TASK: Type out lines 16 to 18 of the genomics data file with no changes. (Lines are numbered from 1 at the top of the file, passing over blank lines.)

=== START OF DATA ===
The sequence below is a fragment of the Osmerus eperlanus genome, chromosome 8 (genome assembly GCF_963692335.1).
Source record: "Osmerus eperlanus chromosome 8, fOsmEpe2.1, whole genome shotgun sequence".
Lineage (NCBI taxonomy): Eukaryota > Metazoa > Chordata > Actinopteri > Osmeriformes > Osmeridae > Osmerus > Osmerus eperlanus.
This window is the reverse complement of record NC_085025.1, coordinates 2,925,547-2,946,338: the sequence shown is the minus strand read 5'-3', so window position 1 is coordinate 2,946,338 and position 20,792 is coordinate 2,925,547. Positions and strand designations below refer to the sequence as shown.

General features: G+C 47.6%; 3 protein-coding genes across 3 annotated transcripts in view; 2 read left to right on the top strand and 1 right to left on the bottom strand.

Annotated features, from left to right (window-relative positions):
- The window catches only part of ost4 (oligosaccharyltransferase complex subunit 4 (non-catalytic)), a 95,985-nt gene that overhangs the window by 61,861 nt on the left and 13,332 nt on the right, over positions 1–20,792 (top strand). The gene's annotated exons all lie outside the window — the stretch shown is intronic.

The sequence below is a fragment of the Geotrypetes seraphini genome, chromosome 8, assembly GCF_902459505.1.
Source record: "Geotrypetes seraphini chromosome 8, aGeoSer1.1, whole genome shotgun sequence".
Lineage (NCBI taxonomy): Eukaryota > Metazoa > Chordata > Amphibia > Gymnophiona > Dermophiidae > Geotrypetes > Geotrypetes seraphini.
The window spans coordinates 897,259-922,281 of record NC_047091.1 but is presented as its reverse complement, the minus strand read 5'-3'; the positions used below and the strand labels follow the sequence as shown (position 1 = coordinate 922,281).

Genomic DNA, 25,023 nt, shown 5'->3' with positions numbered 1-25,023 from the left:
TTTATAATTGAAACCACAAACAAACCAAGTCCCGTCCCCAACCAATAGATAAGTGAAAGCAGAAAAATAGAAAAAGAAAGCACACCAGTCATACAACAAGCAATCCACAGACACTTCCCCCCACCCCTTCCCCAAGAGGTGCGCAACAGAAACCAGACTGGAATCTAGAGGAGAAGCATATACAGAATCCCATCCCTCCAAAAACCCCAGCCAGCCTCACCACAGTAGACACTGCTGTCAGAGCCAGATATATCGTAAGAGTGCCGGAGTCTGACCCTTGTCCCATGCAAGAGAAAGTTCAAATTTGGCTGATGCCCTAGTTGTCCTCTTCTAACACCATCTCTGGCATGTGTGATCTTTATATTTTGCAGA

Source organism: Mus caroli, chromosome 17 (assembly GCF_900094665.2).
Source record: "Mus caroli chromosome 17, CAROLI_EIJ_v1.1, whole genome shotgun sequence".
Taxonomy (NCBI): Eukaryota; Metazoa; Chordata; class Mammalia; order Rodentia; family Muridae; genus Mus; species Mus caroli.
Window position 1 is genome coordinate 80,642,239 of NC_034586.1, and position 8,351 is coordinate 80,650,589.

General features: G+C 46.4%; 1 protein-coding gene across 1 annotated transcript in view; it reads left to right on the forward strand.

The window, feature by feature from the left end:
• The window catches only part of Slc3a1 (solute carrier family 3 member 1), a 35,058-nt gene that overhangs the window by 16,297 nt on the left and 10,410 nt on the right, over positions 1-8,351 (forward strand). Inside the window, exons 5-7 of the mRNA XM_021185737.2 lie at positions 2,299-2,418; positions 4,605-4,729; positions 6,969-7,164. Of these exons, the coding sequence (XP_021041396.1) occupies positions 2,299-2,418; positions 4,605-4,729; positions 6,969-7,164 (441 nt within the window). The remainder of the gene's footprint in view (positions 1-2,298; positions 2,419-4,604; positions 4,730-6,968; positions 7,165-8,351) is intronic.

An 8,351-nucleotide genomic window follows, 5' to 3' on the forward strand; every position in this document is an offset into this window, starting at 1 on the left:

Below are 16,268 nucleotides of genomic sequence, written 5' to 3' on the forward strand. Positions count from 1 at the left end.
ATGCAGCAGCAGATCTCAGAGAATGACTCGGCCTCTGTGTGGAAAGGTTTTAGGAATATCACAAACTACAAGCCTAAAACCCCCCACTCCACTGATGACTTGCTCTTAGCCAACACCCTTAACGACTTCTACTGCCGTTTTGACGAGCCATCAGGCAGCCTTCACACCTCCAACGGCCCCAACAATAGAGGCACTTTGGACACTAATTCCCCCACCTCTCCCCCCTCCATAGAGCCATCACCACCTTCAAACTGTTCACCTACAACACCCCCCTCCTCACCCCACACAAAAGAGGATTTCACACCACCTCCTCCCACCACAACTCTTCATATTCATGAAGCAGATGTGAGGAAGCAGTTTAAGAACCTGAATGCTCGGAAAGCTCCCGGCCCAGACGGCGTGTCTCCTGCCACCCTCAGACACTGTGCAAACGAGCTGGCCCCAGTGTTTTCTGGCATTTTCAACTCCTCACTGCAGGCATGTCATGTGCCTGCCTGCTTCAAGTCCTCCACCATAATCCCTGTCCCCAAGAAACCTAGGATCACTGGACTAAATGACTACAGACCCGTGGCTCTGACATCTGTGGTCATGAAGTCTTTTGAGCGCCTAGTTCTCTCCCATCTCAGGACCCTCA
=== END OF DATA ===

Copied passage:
Taxonomy (NCBI): Eukaryota; Metazoa; Chordata; class Mammalia; order Rodentia; family Muridae; genus Mus; species Mus caroli.
Window position 1 is genome coordinate 80,642,239 of NC_034586.1, and position 8,351 is coordinate 80,650,589.

General features: G+C 46.4%; 1 protein-coding gene across 1 annotated transcript in view; it reads left to right on the forward strand.